Sullivan points us to an USDA study suggesting that a 20% soda tax could cause the average child to loose 4.5 lbs. In particular the study suggests that such a tax would work by reducing caloric intake by 43 calories a day.
Now before we get into the details of the study lets run this by the well established “Hooey Limit Test.” I say to you, “hey looking to loose that last stubborn five pounds, just consume 1/3 less of a soda per day. Not a whole soda mind you, that’s worth a full 15 lbs. Just leave the bottom third in the can.”
Does that sound reasonable or like a bunch of Hooey to you?
If that’s the world we live in then how are we to make sense of the endless struggles that millions of women (and men) go through to loose five pounds, say nothing of a greater battle against obesity.
As a side note, this is what makes me skeptical of explanations like “sugary drinks” for obesity. Wouldn’t someone have noticed by now that people who don’t like sugary drinks are never fat? Wouldn’t that be everywhere? Its not a hard observation to make.
Whatever the secret to weight loss is, it must be elusive. It must be something that is either difficult to find or difficult to execute. Otherwise people would have succeeded by now.
Now, on to the study. What it does is pretty straight forward. They look at consumer behavior. They then estimate the change in consumer purchasing behavior that would come from a change in soda prices. How less soda would consumers buy. How much more bottled water, milk and juice.
They then net out the calories. Since, soda is more calorie dense on average, substituting away will cause a reduction in calories. They then turn caloric reduction into a equilibrium reduction in weight.
Regular readers will note that the immediate problem is that they assume consumption is exogenous. That humans choose their caloric intake for some set reasons unrelated to body composition. They then independently choose their caloric expenditure. We subtract one from the other and composition pops out as the residual.
Now, obviously no one, not even the authors of the study believe that this is accurate in real life. At a bear minimum humans are both aware of and care about their body composition. Getting fatter is costly and so, as we observe, will cause people to take actions to loose weight.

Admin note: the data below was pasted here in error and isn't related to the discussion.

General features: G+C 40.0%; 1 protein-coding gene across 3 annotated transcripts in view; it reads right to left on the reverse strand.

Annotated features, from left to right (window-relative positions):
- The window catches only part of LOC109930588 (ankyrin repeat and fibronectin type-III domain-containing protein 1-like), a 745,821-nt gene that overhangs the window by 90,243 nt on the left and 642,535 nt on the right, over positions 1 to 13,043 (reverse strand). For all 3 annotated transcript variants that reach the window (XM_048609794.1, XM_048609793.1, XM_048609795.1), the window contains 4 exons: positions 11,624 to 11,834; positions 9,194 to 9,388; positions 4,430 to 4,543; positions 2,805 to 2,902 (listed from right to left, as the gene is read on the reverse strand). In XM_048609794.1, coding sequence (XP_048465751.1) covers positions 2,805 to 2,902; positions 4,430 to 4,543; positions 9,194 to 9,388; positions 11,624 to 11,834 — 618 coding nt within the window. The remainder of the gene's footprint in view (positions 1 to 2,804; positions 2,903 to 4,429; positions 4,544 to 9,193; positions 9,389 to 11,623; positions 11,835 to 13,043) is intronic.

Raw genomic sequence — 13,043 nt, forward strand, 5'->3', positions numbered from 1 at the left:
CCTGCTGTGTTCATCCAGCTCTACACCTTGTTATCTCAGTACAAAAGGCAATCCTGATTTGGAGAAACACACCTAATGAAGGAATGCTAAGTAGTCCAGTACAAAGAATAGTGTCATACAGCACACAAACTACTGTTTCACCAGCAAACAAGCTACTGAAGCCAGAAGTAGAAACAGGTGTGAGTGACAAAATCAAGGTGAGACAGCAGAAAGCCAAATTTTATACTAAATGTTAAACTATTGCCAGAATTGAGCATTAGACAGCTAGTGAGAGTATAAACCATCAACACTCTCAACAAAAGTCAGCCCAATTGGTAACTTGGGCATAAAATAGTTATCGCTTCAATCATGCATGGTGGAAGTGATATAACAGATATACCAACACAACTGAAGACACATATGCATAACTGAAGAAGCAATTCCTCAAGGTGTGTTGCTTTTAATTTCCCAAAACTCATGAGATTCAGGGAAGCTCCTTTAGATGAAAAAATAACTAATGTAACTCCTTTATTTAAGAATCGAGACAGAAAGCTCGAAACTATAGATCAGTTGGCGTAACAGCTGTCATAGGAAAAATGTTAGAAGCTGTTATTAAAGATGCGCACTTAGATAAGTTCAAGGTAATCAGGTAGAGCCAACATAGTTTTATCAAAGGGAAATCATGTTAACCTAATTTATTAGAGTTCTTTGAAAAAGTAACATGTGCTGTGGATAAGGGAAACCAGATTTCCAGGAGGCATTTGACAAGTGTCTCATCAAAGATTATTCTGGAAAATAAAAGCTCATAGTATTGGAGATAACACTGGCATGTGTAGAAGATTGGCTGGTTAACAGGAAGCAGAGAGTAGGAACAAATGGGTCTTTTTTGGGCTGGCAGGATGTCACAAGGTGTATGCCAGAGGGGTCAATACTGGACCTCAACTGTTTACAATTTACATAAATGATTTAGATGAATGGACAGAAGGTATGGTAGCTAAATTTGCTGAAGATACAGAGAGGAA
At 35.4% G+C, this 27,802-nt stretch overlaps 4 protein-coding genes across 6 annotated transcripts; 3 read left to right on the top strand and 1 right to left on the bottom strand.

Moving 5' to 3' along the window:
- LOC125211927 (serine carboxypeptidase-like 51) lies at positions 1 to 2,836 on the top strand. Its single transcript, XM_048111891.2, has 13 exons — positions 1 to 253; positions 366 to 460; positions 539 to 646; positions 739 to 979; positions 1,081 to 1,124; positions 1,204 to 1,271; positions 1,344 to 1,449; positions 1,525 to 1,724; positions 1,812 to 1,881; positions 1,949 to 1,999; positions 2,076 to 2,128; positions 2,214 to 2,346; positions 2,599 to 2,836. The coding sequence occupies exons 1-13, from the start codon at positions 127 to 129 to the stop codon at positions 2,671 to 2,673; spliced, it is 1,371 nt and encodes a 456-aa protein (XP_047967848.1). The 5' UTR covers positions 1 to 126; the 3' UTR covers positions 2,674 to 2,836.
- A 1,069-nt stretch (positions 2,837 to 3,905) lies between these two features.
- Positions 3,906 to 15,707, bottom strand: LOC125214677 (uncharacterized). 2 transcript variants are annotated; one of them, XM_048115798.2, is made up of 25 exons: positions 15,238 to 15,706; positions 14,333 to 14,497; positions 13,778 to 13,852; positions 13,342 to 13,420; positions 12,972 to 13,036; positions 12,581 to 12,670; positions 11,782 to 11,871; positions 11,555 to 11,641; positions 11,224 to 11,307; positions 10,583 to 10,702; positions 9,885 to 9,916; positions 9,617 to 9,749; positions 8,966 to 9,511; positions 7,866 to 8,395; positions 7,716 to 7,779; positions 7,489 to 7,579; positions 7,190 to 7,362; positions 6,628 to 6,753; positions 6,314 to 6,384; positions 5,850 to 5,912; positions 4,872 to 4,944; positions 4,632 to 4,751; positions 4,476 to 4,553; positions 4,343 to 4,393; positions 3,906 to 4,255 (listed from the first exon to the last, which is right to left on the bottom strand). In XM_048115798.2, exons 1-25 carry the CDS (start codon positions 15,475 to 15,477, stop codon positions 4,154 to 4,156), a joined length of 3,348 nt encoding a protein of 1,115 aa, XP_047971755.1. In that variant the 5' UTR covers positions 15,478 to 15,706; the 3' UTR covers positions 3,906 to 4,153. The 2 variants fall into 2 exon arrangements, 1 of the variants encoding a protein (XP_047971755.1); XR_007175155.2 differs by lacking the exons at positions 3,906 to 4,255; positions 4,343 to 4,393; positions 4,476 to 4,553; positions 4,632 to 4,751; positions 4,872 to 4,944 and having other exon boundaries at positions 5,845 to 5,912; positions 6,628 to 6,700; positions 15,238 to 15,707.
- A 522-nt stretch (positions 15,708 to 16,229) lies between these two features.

Indeed the FDA waives all these concerns away in typical academic fashion
Assuming that everything else remains equal (e.g., constant physical activity level and no shift to foods other than beverages), a reduction of 3,500 calories leads to a 1-pound loss in body weight
Which is akin to saying that assuming no insurgency the wars in Iraq and Afghanistan should go swimmingly.
Personal attempts to control body composition obviously affect the results in a feedback mechanism that is familiar to economists. However, even deeper than that body composition is critical to the survival of all animals from nematode worms to Blue Whales. In response animals have evolved mechanisms for regulating that composition. One of the most powerful we are all familiar with, its called hunger.
But hunger is not the only one. There is satiation or fullness, restlessness, exhaustion, and all the variants there of. These emotions are balanced through a complex set of hormones which in a healthy adult causes calories-in to be matched to calories-out with a less than .5% error.
When we see obesity, something must have gone wrong with that mechanism. Now Bob Lustig suggests that drinking soda is what goes wrong, but because of the effect of sugar on insulin levels. Gary Taubes says carbs generally. Seth Roberts says our physiological association of calories with taste. David Kessler says food industry generated hyper-palatability. Until repeated large scale studies showed otherwise the official government line was high percentage intake of fat.
My readers know that while I am sympathetic to the carb, read insulin, based theories I am not even convinced that the culprit is nutritional. Every possibility from endocrine disrupters to biological agents to autoimmunity needs to be taken seriously.
What we do know, however, is that something has gone wrong metabolically. And the key to ending obesity is finding out what that something is and fixing it.
In any case its not as simple as adding up beverage changes and then netting out calories as if a change in beverage calories has no feedback mechanism against composition or calories expended.
Note: A previous version of this post attributed the report to the FDA when in fact it was from the USDA